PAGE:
Measuring Annual Fund Performance

Posted on 06/17/2020

Measuring the results of your annual giving effort can be daunting. There’s an ocean of metrics out there to help you track the progress of your program and the individual appeals, constituencies, and funds that contribute to its success. Sometimes the waters get murky and it’s not always clear which ones you should focus on.

Reporting becomes particularly important around the end of the fiscal year when others—your boss, your boards, your colleagues—really start paying attention. You need to be able to articulate your progress in a clear and concise way. While it’s tempting to take a deep dive into the details, you should always start with the five basics. They are, quite simply, the most important metrics in annual giving.

  1. Revenue — This is the amount of money raised for your annual fund. Unfortunately, there’s no universal definition for it. Some institutions count only unrestricted gifts while others might include all current-use gifts, all gifts up to a certain threshold, or gifts received in response to a direct appeal. Before you start throwing out numbers, take a moment to remind your audience how your institution defines annual fund revenue.
  2. Donors — This is the number of individuals and organizations who make gifts to your institution or to a specific group of funds. There are two categories of donors: those who receive hard credit (also known as legal or tax credit) and those who receive soft credit (also known as recognition credit). While only hard credit is important when tracking revenue, both types of credit should be considered when tracking the number of donors. Be careful not to double count.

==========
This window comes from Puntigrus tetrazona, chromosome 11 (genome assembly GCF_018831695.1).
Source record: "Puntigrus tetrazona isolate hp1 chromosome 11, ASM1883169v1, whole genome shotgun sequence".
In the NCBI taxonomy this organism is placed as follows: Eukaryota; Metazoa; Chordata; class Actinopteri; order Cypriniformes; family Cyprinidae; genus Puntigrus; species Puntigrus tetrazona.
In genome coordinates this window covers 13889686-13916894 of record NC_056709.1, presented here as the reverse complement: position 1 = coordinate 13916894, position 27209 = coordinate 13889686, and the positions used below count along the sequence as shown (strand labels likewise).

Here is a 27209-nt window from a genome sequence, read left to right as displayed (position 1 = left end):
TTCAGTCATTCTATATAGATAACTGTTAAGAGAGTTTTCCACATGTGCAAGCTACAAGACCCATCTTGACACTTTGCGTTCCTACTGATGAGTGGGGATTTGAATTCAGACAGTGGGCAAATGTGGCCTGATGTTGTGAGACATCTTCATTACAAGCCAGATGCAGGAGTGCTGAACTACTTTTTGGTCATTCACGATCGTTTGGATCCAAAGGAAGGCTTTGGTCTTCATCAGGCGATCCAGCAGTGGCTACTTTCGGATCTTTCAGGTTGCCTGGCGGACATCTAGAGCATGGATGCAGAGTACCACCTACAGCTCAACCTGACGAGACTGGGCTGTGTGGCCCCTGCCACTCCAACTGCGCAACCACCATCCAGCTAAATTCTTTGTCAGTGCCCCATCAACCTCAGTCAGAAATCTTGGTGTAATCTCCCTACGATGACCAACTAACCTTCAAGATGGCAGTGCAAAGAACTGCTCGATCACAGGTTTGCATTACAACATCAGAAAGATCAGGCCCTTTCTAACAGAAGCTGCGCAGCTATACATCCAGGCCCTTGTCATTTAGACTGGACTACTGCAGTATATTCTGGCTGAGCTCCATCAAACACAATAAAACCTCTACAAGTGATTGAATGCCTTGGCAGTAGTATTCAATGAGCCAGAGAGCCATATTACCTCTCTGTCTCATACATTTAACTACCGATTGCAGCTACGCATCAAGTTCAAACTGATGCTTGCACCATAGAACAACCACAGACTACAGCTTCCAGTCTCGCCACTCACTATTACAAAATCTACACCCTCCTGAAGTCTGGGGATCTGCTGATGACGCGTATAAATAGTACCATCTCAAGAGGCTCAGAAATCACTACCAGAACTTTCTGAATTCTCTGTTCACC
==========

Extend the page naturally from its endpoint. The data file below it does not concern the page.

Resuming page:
3. Participation — This is the portion of your constituents who make a gift to your institution in any given year. Think of it as the overall solicitation response rate or what those who work in the private sector call “market share.” For a growing number of educational institutions, alumni participation (calculated as the number of alumni donors divided by the number of living alumni with a good address) is a top priority. The national median for alumni participation is just under 9 percent.
  4. Retention — This is the percentage of donors from the previous year who make a gift in the following year. It’s a barometer of donor satisfaction and says something about the efficiency of your programs. It’s more effective (and less expensive) to renew past donors than it is to acquire new ones. The national median for donor retention rates is around 60 percent.
  5. Leadership Giving — This is the relatively small number of large gifts that will almost always make up the majority of your annual fund revenue. You should solicit and steward the donors who make these gifts as carefully and personally as possible. They’re also the most likely donors to renew next year. While the threshold for a “leadership gift” is different from one institution to the next, the most common level for educational institutions is $1,000 or more.

These five metrics are just the beginning. Sharing them will surely set off a string of questions and require you to take a deeper dive into that ocean of metrics. In some cases, you’ll know the answers right away. In others, you won’t. And that’s okay. Don’t ever feel uncomfortable saying “I’m not sure. I’ll look into it and get back to you.”

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